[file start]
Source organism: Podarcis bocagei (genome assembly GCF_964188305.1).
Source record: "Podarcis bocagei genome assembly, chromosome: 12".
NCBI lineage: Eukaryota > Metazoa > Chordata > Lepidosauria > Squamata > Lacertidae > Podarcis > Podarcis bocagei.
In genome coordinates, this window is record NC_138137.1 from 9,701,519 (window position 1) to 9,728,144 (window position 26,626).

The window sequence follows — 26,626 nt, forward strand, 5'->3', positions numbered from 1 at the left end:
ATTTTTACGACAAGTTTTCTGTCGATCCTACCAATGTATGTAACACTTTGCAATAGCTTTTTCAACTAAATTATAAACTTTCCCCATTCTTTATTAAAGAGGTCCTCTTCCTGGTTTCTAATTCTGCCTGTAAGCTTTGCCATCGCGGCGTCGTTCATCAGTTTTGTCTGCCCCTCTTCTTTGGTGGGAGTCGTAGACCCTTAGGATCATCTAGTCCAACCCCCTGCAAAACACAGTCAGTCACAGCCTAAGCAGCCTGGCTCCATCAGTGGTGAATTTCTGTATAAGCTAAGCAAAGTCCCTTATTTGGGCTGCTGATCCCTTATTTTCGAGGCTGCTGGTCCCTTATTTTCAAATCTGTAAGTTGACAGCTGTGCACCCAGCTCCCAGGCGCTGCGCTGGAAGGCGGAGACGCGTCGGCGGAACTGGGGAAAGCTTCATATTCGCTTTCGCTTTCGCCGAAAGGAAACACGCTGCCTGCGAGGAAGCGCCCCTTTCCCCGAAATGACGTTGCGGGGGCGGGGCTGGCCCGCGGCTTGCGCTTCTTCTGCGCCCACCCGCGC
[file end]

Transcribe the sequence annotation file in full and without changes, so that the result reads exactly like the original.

Source organism: Podarcis bocagei (genome assembly GCF_964188305.1).
Source record: "Podarcis bocagei genome assembly, chromosome: 12".
NCBI lineage: Eukaryota > Metazoa > Chordata > Lepidosauria > Squamata > Lacertidae > Podarcis > Podarcis bocagei.
In genome coordinates, this window is record NC_138137.1 from 9,701,519 (window position 1) to 9,728,144 (window position 26,626).

The window sequence follows — 26,626 nt, forward strand, 5'->3', positions numbered from 1 at the left end:
ATTTTTACGACAAGTTTTCTGTCGATCCTACCAATGTATGTAACACTTTGCAATAGCTTTTTCAACTAAATTATAAACTTTCCCCATTCTTTATTAAAGAGGTCCTCTTCCTGGTTTCTAATTCTGCCTGTAAGCTTTGCCATCGCGGCGTCGTTCATCAGTTTTGTCTGCCCCTCTTCTTTGGTGGGAGTCGTAGACCCTTAGGATCATCTAGTCCAACCCCCTGCAAAACACAGTCAGTCACAGCCTAAGCAGCCTGGCTCCATCAGTGGTGAATTTCTGTATAAGCTAAGCAAAGTCCCTTATTTGGGCTGCTGATCCCTTATTTTCGAGGCTGCTGGTCCCTTATTTTCAAATCTGTAAGTTGACAGCTGTGCACCCAGCTCCCAGGCGCTGCGCTGGAAGGCGGAGACGCGTCGGCGGAACTGGGGAAAGCTTCATATTCGCTTTCGCTTTCGCCGAAAGGAAACACGCTGCCTGCGAGGAAGCGCCCCTTTCCCCGAAATGACGTTGCGGGGGCGGGGCTGGCCCGCGGCTTGCGCTTCTTCTGCGCCCACCCGCGC